2021's Best & Worst States to Be a Police Officer
From Wallet Hub, May 10, 2021
Law enforcement is a career that is always in the public eye, whether for heroic reasons or scandal. Currently, our nation’s 800,000 law enforcement officers have even more of a spotlight than usual, though. That’s because they have been in charge of enforcing COVID-19 restrictions, and because of recent high-profile police brutality incidents, including the trial of Derek Chauvin, which ended with a murder conviction.
Even when the U.S. isn’t in the middle of a pandemic, being a police officer is significantly more dangerous than many other occupations. Because of such risks, law-enforcement agencies must offer enough incentives to attract and retain officers. To start, there’s a $67,290 mean annual wage and typically a generous benefits package which can include retirement-contribution matches, tuition assistance, ample leave time, a take-home vehicle, and access to health and fitness facilities.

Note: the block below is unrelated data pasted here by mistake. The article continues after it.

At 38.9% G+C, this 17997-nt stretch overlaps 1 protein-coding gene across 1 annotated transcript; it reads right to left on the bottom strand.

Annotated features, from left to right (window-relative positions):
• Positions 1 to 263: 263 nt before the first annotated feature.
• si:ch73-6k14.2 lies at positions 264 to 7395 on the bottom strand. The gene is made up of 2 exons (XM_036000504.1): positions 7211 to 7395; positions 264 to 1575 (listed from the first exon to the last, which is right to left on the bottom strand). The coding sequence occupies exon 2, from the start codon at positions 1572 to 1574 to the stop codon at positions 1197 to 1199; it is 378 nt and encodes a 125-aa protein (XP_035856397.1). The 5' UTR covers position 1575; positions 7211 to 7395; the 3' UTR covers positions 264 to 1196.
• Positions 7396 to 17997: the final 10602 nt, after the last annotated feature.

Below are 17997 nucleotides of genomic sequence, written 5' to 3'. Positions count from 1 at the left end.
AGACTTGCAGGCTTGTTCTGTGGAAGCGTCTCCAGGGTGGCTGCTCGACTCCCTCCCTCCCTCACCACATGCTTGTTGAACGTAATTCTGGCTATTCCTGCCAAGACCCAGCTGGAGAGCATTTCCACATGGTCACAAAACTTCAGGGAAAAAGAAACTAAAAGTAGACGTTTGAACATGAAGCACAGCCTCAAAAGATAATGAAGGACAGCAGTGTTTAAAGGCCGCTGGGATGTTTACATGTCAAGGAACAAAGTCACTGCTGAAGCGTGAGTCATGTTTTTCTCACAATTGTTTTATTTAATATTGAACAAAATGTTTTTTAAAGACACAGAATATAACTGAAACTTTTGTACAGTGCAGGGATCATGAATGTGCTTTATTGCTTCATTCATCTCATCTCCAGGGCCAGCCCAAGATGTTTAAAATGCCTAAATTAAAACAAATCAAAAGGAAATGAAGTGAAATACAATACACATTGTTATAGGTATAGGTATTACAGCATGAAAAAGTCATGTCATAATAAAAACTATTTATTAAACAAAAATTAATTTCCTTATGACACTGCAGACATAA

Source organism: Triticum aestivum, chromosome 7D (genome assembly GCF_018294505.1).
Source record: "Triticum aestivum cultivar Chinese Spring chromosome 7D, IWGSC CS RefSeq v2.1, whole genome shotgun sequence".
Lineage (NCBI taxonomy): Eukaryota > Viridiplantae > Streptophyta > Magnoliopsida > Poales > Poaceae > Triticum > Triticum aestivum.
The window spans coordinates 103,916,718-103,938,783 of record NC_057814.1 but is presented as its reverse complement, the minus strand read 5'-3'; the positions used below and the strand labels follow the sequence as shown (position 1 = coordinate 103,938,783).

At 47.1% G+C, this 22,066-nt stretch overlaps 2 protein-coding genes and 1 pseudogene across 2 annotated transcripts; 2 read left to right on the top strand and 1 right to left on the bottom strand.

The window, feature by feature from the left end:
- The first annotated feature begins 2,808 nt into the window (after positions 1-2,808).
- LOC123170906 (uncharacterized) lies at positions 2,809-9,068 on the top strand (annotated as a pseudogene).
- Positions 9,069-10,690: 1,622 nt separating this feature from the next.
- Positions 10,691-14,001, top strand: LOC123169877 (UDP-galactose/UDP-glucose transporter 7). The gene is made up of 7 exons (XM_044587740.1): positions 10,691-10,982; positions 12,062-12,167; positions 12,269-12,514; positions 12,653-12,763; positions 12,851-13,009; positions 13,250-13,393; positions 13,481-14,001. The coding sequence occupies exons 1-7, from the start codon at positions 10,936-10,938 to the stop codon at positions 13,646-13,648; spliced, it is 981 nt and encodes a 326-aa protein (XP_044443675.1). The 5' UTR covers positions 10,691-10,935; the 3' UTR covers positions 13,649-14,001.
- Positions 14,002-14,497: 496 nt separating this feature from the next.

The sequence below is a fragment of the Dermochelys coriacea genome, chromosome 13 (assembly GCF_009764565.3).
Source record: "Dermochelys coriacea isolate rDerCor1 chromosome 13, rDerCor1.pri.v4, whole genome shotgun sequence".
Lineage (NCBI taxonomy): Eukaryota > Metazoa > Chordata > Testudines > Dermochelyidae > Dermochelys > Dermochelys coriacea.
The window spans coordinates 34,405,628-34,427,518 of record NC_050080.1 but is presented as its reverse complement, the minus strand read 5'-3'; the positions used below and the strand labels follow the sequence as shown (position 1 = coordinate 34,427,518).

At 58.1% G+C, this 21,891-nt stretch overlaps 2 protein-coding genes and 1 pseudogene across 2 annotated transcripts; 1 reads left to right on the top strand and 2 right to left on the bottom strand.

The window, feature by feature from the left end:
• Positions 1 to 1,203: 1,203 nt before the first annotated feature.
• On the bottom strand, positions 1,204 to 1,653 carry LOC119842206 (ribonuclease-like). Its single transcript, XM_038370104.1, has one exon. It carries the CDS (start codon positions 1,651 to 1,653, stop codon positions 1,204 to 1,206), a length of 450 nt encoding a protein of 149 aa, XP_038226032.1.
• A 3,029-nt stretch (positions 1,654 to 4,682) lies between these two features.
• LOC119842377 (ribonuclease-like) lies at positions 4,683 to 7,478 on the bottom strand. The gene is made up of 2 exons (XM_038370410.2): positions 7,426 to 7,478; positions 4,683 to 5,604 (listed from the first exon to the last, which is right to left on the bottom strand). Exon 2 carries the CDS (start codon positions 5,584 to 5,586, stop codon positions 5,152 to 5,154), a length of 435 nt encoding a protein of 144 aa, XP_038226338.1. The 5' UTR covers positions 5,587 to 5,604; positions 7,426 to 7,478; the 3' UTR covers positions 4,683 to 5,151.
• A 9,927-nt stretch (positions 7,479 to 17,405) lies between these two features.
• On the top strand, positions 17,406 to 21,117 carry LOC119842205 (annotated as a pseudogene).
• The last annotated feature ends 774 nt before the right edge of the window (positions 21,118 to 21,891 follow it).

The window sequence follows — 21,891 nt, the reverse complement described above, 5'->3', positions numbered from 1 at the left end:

How well officers are compensated varies from place to place, though, as does the quality of their work environment. Officers are more likely to be attracted to police departments that steer clear of scandal and corruption and that are transparent with their communities.
In order to determine the best states in which to pursue a law-enforcement career, WalletHub compared the 50 states and the District of Columbia across 30 key indicators of police-friendliness….
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